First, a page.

"Working as the student life coordinator at AF Amistad High is the first job where I feel like all of my academic degrees and work experiences are constantly utilized."

Undergraduate degree: University of Connecticut
Graduate degree: Albertus Magnus

Ebony initially wanted to pursue a career in sports management. She student-managed the iconic UConn Huskies basketball team as an undergrad, and, after completing her MBA in 2010, she was offered her dream job: helping build the Tulsa Shock, a new WNBA team, from scratch. In less than 28 hours, Ebony moved from her native Connecticut to Oklahoma. As part of her event planning responsibilities for the team, she coordinated “School Day,” encouraging businesses to donate so that local children from underserved communities could attend WNBA games and meet the players. When family responsibilities called her back to Connecticut, her experiences working with students helped Ebony realize that her true passion might be in education.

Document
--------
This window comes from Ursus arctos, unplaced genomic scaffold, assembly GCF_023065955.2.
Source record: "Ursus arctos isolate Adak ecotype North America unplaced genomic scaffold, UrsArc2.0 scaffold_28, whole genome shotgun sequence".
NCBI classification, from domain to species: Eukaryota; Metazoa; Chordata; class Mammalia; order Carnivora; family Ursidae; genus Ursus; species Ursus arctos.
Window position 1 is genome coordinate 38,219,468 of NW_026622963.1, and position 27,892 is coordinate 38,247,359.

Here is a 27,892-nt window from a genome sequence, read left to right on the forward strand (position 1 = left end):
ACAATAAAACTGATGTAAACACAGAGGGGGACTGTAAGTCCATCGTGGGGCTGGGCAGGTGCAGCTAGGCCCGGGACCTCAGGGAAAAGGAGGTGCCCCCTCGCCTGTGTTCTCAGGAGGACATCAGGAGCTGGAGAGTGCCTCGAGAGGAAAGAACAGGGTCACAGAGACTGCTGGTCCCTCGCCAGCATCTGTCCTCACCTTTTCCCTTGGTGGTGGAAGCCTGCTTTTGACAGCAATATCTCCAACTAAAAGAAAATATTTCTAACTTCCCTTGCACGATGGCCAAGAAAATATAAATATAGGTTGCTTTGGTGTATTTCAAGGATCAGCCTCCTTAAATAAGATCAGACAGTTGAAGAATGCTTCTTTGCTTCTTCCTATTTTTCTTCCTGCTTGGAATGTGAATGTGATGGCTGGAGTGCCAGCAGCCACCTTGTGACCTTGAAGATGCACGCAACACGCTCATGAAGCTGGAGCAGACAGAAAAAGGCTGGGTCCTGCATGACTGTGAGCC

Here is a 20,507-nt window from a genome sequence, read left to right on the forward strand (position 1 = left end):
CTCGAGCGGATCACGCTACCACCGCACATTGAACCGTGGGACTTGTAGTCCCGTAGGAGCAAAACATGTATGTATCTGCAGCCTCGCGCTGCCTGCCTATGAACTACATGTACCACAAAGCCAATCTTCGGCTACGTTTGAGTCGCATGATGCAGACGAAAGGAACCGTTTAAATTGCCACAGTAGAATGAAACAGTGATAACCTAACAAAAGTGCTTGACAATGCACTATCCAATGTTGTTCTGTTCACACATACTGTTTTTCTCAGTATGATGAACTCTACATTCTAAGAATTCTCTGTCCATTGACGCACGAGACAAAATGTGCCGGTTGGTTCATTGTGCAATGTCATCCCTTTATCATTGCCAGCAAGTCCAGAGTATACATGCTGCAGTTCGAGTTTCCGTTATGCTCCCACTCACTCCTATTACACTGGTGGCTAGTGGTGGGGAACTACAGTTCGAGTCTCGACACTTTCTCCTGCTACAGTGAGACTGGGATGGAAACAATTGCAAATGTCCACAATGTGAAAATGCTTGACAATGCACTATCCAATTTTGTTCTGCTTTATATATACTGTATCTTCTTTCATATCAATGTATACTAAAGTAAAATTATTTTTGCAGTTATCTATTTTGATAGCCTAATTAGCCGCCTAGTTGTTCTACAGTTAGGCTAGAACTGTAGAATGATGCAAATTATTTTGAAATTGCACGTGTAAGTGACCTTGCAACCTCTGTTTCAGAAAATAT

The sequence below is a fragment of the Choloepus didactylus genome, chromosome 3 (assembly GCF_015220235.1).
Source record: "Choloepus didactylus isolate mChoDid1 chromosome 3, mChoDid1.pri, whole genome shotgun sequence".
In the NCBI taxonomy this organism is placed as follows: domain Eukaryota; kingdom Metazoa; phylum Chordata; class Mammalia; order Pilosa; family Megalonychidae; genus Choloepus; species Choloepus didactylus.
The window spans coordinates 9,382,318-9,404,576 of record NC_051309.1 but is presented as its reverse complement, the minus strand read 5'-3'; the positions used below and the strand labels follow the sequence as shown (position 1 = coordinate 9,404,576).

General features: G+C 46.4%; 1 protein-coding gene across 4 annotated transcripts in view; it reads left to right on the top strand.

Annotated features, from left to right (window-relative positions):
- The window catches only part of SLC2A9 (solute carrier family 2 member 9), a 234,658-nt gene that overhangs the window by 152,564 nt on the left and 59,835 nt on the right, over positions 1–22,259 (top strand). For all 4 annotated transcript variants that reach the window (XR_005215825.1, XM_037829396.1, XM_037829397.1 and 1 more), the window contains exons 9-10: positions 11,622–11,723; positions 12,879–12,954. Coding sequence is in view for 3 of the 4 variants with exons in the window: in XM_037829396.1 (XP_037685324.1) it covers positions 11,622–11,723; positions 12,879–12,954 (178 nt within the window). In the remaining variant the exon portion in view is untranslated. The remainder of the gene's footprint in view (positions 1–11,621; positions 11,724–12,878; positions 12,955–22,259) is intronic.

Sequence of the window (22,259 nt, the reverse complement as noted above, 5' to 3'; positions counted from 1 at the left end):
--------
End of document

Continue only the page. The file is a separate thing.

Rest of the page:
A first-generation college student, Ebony struggled to pay for college during her freshman year at the University of Connecticut because she had not received the support she needed to correctly fill out her financial aid forms. As she learned more about AF Amistad High, she knew she wanted to be part of a school that was truly preparing students for success in college. In her current role, Ebony utilizes her event planning expertise to create the joyful school-wide celebrations integral to AF Amistad High’s college-focused culture, from “Mama Pajama Monday” and “Get Fit Friday” during the school’s spirit week to fundraisers like the staff-student basketball game and field trips to colleges and universities. In addition, she advises the student government and senior committee, coordinates community service opportunities for students, and inspires students through daily teambuilding presentations. Ebony, who attended excellent public schools in Hamden, a nearby town, loves that she is able to act as a role model for young people from her community while working in a challenging and creative environment.